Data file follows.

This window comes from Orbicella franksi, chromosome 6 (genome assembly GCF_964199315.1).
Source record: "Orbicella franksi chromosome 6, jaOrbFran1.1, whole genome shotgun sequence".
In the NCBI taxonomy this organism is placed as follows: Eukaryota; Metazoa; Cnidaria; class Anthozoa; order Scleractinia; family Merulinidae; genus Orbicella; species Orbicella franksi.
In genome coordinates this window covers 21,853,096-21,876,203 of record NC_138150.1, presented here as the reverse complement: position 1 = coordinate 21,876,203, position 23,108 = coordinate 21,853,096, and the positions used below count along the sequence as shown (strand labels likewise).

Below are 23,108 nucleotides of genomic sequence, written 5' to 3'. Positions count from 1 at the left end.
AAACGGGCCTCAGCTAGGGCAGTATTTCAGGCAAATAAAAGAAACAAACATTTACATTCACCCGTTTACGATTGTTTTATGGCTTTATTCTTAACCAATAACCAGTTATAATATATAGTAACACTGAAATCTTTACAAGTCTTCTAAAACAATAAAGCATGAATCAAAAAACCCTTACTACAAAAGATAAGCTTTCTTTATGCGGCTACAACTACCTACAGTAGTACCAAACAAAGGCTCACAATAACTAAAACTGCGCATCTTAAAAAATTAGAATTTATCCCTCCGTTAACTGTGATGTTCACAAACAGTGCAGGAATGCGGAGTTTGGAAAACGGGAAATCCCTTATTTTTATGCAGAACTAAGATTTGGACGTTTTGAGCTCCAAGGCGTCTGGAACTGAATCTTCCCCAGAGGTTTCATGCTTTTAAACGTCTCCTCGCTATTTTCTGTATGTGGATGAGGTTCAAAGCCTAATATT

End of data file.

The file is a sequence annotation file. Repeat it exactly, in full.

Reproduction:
This window comes from Orbicella franksi, chromosome 6 (genome assembly GCF_964199315.1).
Source record: "Orbicella franksi chromosome 6, jaOrbFran1.1, whole genome shotgun sequence".
In the NCBI taxonomy this organism is placed as follows: Eukaryota; Metazoa; Cnidaria; class Anthozoa; order Scleractinia; family Merulinidae; genus Orbicella; species Orbicella franksi.
In genome coordinates this window covers 21,853,096-21,876,203 of record NC_138150.1, presented here as the reverse complement: position 1 = coordinate 21,876,203, position 23,108 = coordinate 21,853,096, and the positions used below count along the sequence as shown (strand labels likewise).

Below are 23,108 nucleotides of genomic sequence, written 5' to 3'. Positions count from 1 at the left end.
AAACGGGCCTCAGCTAGGGCAGTATTTCAGGCAAATAAAAGAAACAAACATTTACATTCACCCGTTTACGATTGTTTTATGGCTTTATTCTTAACCAATAACCAGTTATAATATATAGTAACACTGAAATCTTTACAAGTCTTCTAAAACAATAAAGCATGAATCAAAAAACCCTTACTACAAAAGATAAGCTTTCTTTATGCGGCTACAACTACCTACAGTAGTACCAAACAAAGGCTCACAATAACTAAAACTGCGCATCTTAAAAAATTAGAATTTATCCCTCCGTTAACTGTGATGTTCACAAACAGTGCAGGAATGCGGAGTTTGGAAAACGGGAAATCCCTTATTTTTATGCAGAACTAAGATTTGGACGTTTTGAGCTCCAAGGCGTCTGGAACTGAATCTTCCCCAGAGGTTTCATGCTTTTAAACGTCTCCTCGCTATTTTCTGTATGTGGATGAGGTTCAAAGCCTAATATT